top of page

Swallowing and Dysphagia

Swallowing Disorders (Dysphagia) in Adults

What are swallowing disorders?

Swallowing disorders, or dysphagia, can occur at different phases of the swallowing process:

  • Oral phase-sucking, chewing, and moving food/liquid to the back of the mouth

  • Pharyngeal phase-the swallowing reflex, squeezing of food down the throat, and closing off the airway to prevent food/liquid from entering the airway (aspiration) and to prevent choking

  • Esophageal phase-relaxing and tightening the openings in the esophagus, and food passing through the esophagus into the stomach

Dysphagia can occur at any phase of the swallow. The swallowing phases are connected, and a problem during one of these phases will result in problems in the other phases to some degree. At SVS-Rehab we use a holistic approach to treat dysphagia and focus on all phases of the swallow.​

What are the signs and symptoms of swallowing disorders?

Several diseases, conditions, or surgeries can cause swallowing problems. Signs that someone may have a swallowing disorder include coughing during or right after eating or drinking, wet or gurgly sounding voice during or after eating or drinking, extra effort or time to chew or swallow food, liquid leaking from the mouth or getting stuck in the mouth, recurring pneumonia or chest congestion after eating, weight loss, and dehydration (not enough fluids). 
People with dysphagia may have poor nutrition or dehydration; risk of aspiration (food or liquid entering the airway), which can lead to pneumonia and chronic lung disease; less enjoyment of eating or drinking; embarrassment; and isolation in social situations involving eating.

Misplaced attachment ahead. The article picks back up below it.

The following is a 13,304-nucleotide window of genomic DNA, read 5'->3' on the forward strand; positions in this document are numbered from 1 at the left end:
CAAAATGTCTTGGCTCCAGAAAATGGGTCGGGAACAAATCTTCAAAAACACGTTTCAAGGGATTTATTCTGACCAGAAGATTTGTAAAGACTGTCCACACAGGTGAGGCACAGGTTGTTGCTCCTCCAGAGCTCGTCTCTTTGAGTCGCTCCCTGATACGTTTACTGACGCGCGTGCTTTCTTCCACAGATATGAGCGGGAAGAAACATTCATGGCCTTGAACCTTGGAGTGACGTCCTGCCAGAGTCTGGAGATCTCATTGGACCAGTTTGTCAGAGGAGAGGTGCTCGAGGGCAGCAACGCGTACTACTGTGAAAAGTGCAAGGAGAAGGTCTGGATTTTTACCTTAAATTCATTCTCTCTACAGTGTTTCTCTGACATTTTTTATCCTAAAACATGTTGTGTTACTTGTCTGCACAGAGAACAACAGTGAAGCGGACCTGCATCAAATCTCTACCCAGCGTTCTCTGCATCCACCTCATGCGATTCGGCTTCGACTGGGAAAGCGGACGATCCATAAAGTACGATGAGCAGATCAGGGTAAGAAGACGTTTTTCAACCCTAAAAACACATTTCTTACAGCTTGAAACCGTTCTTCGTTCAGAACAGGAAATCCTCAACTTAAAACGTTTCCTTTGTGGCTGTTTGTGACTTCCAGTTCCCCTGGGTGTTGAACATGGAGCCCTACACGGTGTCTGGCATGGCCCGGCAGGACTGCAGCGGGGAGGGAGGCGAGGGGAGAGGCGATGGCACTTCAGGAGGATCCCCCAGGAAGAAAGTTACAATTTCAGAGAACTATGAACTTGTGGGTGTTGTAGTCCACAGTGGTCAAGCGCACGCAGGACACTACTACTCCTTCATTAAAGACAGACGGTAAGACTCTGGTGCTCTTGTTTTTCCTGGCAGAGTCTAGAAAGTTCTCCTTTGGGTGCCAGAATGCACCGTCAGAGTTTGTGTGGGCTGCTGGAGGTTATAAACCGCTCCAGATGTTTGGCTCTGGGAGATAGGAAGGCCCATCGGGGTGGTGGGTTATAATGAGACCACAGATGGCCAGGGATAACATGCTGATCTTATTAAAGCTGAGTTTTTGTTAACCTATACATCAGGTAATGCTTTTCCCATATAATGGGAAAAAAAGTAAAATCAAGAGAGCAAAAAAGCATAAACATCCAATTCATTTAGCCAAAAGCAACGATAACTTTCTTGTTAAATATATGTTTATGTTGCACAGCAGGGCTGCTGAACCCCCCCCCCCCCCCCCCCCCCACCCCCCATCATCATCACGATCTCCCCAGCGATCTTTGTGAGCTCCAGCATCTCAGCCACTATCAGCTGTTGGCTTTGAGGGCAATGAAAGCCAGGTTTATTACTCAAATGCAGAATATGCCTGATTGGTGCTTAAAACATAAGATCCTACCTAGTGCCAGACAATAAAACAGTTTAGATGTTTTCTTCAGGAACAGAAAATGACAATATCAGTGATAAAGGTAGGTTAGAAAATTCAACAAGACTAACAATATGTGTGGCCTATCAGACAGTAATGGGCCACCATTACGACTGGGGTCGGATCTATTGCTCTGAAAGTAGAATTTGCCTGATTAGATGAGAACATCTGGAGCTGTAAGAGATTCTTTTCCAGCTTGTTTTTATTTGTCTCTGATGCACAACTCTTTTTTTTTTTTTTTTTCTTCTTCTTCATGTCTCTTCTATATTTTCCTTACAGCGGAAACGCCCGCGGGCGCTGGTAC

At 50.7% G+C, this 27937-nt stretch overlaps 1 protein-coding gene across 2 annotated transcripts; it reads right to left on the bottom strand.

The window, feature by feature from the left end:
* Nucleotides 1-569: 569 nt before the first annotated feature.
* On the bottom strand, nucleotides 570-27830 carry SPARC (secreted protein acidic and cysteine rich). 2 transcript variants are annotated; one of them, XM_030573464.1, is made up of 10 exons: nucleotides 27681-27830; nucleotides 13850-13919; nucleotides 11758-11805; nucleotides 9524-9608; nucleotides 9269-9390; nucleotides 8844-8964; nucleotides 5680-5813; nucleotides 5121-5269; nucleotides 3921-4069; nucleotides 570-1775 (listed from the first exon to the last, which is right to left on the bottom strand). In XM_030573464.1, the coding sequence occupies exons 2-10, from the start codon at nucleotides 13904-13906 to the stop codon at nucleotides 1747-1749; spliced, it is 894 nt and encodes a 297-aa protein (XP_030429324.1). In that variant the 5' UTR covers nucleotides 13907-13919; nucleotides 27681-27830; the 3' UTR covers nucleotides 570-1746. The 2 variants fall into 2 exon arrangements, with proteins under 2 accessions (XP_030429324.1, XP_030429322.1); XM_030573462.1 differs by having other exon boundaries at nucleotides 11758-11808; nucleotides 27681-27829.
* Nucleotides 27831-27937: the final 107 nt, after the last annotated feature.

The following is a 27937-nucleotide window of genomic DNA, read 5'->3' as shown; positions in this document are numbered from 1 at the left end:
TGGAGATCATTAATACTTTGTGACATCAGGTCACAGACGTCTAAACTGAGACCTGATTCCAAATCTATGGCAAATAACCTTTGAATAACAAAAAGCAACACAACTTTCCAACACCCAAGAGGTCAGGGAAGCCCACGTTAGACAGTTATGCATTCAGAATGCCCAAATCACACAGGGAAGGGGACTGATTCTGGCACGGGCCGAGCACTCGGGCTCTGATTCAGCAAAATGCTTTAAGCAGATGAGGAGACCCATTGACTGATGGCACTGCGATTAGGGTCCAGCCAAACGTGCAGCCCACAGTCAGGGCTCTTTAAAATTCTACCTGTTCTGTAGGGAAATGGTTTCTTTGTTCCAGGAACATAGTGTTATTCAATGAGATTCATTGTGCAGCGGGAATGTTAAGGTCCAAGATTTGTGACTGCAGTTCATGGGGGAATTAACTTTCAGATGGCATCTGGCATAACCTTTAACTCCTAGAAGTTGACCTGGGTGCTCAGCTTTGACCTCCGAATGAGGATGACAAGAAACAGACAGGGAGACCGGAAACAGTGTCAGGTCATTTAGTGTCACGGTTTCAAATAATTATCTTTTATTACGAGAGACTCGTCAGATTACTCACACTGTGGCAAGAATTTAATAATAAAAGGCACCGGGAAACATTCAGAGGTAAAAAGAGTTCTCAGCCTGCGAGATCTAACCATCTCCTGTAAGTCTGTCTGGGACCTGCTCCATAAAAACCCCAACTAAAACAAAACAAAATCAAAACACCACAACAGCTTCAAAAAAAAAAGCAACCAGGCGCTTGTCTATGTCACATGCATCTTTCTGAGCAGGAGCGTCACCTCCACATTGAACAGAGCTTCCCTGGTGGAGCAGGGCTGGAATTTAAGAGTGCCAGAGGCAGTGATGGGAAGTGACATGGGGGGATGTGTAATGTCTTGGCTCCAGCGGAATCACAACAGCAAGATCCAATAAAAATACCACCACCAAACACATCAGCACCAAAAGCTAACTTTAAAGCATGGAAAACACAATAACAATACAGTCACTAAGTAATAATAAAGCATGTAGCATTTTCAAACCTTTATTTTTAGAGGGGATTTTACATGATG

How are swallowing disorders identified?

A speech-language pathologist (SLP) with expertise in swallowing disorders can evaluate individuals experiencing problems eating and drinking. The SLP will do the following:

  1. Take a careful history of medical conditions and symptoms

  2. Examine the strength and movement of the muscles involved in swallowing

  3. Observe swallowing for posture, behaviour, and oral movements during eating and drinking

  4. Possibly perform special tests to evaluate swallowing, such as:

    1. Modified barium swallow— individual eats food or drinks liquid with barium in it and then the swallowing process is viewed on an X-ray

    2. Endoscopic assessment— a lighted scope is inserted through the nose and into the throat, and swallowing can be viewed on a screen.

What can be done to help people with swallowing disorders?

Therapy to help someone with dysphagia depends on the cause, symptoms, and type of dysphagia. 
A speech-language pathologist may recommend any of the following:

  1. Specific swallowing treatment (e.g., exercises to improve muscle movement)

  2. Positions or strategies to help the person swallow more effectively

  3. Specific food and liquid textures that are easier and safer to swallow

  4. Vital Stimulation Therapy

Our speech-language pathologist Mohamed A. Mohamed is experienced in this kind of treatment. He has been a Certified Vital Stimulation therapist since 2005 and has used this therapy with a variety of patients with swallowing difficulties, in the U.S. and Canada​

Schedule online. It's easy, fast and secure.

bottom of page